Cookies on this website
We use cookies to ensure that we give you the best experience on our website. If you click 'Continue' we'll assume that you are happy to receive all cookies and you won't see this message again. Click 'Find out more' for information on how to change your cookie settings.

In a new study published in the British Journal of Sports Medicine, scientists at NDORMS investigated if chronic inflammation was a feature of Achilles tendinopathy and rupture.

Figure: Schematic summarising the cellular and molecular features of chronic inflammation identified from cross-sectional assessments of functionally distinct tendons.

Achilles tendon disorders including tendinopathy and rupture are a common cause of musculoskeletal pain and disability. These injuries require prolonged rehabilitation and have a high frequency of recurrence.

In a study by Stephanie Dakin et al, entitled ImPAcT (Inflammation and Pain in Achilles Tendinopathy), scientists teamed up with the OxSport and John Radcliffe Trauma teams to investigate the cellular and molecular features of inflammation in patient biopsy samples of tendinopathic and ruptured Achilles.

The aim of the study was to investigate if energy storing tendons such as the Achilles shared common cellular and molecular inflammatory mechanisms with those previously identified in disease of positional shoulder tendons.

The study showed that chronic inflammation was a feature of both mid-portion Achilles tendinopathy and rupture. Tissue inflammation signatures differed in ruptured compared to non-ruptured Achilles, likely to be due to acute inflammation and increased vascularisation resulting from recent trauma.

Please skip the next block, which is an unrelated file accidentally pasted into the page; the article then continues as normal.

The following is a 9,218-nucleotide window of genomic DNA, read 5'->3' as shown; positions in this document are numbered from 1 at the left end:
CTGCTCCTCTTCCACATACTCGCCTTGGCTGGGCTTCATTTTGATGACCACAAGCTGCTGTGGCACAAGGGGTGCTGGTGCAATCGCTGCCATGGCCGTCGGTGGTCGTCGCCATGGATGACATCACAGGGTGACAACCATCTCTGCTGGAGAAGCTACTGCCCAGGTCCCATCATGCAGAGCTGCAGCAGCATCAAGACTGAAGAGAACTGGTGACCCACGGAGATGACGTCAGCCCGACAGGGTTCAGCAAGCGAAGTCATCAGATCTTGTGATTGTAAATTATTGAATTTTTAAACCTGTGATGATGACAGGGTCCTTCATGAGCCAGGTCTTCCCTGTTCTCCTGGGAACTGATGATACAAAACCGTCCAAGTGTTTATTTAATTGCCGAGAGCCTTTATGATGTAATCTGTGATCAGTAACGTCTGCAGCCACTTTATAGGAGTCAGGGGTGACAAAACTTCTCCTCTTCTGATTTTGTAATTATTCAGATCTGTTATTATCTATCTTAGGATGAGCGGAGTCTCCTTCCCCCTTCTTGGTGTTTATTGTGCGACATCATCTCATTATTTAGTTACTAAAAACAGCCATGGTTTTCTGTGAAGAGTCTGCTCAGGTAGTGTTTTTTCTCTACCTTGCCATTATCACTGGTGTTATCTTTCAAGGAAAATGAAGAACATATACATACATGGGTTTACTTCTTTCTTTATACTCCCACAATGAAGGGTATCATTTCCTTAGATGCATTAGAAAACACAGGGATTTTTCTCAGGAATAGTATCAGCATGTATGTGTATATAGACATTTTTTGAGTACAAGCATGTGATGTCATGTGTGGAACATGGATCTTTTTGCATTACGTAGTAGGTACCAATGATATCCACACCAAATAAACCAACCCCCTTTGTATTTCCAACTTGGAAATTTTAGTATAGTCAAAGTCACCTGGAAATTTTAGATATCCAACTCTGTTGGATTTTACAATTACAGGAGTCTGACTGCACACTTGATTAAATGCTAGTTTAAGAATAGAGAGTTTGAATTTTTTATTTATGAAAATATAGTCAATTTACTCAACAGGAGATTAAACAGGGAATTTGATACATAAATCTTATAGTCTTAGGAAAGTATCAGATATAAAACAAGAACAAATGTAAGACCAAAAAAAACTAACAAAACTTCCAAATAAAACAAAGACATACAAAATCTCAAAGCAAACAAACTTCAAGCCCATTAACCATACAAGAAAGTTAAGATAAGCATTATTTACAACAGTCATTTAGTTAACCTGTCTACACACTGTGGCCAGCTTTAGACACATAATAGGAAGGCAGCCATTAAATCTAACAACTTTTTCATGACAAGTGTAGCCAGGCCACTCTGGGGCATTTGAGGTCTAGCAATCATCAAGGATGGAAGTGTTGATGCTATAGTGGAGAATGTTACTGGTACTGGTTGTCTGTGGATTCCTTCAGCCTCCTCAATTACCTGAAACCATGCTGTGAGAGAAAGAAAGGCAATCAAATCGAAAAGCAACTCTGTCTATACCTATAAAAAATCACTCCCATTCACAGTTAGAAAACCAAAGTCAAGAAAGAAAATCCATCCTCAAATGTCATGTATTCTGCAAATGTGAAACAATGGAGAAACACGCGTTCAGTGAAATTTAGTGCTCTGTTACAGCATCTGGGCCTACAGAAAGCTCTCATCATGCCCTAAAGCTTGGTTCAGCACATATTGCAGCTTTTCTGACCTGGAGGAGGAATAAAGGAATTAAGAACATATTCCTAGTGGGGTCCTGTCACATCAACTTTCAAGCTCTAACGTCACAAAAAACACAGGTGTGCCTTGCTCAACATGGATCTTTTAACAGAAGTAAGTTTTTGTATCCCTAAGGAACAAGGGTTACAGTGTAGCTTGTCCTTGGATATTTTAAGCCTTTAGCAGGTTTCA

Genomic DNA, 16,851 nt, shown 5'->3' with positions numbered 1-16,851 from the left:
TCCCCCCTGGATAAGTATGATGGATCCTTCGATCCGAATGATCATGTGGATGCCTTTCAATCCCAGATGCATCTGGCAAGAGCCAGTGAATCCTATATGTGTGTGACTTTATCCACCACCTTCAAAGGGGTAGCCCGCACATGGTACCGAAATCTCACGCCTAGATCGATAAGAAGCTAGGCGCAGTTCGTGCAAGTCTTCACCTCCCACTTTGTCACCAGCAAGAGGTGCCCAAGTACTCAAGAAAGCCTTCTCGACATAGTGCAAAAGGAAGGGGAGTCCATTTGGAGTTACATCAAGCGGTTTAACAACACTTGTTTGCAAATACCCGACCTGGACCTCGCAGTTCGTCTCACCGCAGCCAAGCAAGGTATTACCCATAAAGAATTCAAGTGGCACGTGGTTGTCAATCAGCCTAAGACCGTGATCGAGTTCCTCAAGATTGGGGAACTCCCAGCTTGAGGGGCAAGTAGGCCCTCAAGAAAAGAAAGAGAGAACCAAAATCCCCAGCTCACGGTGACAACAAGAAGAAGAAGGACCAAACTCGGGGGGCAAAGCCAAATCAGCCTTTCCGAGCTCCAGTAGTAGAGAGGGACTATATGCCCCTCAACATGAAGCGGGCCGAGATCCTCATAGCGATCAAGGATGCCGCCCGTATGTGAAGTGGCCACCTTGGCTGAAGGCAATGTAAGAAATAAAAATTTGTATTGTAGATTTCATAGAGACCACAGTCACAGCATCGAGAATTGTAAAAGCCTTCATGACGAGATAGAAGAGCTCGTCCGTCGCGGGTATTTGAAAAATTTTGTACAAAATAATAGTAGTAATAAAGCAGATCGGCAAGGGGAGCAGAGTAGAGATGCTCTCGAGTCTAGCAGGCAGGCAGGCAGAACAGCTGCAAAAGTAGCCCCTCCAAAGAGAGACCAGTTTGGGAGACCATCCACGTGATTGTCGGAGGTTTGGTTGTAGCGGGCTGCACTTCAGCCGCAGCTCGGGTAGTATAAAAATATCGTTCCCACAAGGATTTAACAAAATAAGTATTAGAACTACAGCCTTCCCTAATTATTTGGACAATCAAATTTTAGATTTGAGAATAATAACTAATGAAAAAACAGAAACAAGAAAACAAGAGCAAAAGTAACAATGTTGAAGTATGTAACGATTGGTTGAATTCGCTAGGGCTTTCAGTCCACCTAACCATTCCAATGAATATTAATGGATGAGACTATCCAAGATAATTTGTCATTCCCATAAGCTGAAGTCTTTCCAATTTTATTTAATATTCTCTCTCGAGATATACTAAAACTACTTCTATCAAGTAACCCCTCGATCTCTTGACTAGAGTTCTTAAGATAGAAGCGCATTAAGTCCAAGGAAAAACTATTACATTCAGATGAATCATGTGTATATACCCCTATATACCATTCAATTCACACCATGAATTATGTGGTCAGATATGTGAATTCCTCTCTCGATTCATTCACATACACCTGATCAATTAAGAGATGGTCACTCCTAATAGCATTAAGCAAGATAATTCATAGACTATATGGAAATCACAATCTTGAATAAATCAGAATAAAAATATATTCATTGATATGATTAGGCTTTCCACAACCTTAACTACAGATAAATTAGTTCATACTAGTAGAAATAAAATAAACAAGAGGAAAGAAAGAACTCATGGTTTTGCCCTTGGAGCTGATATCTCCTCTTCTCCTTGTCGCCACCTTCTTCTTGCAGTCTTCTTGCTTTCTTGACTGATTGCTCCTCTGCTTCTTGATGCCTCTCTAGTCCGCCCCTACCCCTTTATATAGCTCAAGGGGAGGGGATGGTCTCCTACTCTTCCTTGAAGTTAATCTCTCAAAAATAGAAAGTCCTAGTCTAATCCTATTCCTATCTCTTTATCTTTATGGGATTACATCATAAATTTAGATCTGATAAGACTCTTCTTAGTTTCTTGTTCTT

The investigators concluded that whilst Achilles and rotator cuff tendons are functionally distinct, they share common cellular and molecular inflammatory disease mechanisms, including macrophage and stromal fibroblast activation (summarized below). Future research will focus on developing new therapeutic approaches to promote resolution of inflammation in chronic tendinopathy.

Read the full article in the British Journal of Sports Medicine:

BJSM.jpg

Funding Bodies

ucb-logo-blue.png

ArthritisResearch_HZ_RGB_Logo_300dpi.jpg

NIHR NHS_Logo_Funded by Stamp.jpg

Similar stories

Patient and public involvement in Rheumatology research – embracing the wave of change

On launching the new OPEN ARMS PPI group in Oxford, Dr. Laura Coates explored the patient and public involvement (PPI) models of three academic centres in the UK to show how it benefits researchers, clinicians, and patients alike.

Neutrophil molecular wiring revealed: transcriptional blueprint of short-lived cells

Researchers publish the first blueprint of transcriptional factors that control neutrophil-driven inflammation in Nature Immunology.

NDORMS joins research partnership to understand links between overlapping long-term conditions

The links between different long-term health conditions will be explored in new research funded with a £2.5million grant from the Medical Research Council.

NDORMS researchers awarded grant for study on the effects of COVID-19 vaccines on long COVID

A team of NDORMS researchers including Doctor Annika Jödicke and Doctor Victoria Strauss have been awarded NIHR funding to carry out a study into the effects of different COVID-19 vaccines on long COVID.

New therapeutic targets identified in the treatment of psoriatic arthritis

Researchers identify two inflammatory-driving proteins, osteopontin and CCL2, highly expressed in psoriatic arthritis joints.

Researchers show the role of cilia in cartilage health

New research shows that disrupting primary cilia in juvenile, adolescent and early adulthood in cartilage stops it maturing correctly, making it more prone to thinning and the potential for osteoarthritis (OA) in later life.